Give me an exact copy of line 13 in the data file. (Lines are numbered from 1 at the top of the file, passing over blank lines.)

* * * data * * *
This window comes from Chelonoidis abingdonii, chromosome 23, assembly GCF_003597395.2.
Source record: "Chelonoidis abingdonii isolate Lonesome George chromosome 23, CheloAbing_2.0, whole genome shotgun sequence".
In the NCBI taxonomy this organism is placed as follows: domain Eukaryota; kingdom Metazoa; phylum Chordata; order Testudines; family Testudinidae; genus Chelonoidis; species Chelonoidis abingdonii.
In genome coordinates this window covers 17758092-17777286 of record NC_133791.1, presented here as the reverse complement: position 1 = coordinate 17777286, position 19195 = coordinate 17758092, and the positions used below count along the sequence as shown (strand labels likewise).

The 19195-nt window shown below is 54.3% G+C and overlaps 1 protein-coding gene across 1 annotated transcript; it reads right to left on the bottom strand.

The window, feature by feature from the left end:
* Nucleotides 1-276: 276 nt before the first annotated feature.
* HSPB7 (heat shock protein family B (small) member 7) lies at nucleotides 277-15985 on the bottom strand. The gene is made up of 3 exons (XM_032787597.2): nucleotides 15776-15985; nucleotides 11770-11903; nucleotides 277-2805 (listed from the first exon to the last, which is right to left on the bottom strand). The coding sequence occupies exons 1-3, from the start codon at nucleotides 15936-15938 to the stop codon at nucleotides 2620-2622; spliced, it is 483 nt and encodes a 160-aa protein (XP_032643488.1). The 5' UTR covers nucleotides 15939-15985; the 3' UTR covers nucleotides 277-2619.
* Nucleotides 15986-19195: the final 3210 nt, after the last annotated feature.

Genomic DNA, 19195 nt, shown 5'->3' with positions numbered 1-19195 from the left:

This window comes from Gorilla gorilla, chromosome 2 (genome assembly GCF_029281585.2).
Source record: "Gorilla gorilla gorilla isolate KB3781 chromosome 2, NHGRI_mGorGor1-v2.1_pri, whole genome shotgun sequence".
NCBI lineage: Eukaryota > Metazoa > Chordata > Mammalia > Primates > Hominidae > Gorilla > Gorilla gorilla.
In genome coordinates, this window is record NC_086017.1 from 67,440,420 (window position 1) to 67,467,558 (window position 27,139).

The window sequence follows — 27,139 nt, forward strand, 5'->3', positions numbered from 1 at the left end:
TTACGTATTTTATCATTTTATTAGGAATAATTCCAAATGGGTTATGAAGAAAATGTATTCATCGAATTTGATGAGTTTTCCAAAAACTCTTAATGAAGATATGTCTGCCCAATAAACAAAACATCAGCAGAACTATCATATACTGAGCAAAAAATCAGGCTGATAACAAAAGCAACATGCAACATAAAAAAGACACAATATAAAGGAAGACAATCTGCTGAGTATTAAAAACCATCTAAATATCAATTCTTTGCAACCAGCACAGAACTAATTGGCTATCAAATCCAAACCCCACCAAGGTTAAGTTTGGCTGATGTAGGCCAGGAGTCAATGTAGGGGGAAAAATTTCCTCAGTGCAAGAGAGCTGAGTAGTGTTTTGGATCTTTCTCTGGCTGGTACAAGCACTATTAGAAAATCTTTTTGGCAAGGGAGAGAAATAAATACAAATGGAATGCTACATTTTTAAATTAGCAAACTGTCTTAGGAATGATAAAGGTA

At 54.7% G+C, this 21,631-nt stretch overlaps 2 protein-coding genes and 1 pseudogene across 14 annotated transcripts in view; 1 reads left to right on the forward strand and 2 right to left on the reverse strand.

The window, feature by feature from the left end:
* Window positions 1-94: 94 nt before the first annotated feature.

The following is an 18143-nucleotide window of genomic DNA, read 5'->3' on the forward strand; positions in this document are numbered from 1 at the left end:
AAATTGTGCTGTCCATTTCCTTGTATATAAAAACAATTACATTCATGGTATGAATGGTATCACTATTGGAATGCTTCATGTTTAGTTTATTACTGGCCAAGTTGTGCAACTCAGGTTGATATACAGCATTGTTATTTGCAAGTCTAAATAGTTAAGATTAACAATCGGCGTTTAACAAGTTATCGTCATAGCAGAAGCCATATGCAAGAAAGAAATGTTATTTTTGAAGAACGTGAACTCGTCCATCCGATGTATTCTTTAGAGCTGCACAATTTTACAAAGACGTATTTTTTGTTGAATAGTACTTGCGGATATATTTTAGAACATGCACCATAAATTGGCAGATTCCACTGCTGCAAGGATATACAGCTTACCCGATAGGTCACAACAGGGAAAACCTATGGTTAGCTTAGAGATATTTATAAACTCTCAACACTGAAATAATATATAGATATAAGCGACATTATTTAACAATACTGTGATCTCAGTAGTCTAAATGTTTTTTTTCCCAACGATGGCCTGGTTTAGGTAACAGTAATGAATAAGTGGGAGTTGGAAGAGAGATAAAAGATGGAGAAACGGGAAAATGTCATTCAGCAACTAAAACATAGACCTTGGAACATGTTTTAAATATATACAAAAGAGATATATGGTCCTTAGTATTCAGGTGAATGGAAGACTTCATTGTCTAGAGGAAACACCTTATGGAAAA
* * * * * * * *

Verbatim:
NCBI lineage: Eukaryota > Metazoa > Chordata > Mammalia > Primates > Hominidae > Gorilla > Gorilla gorilla.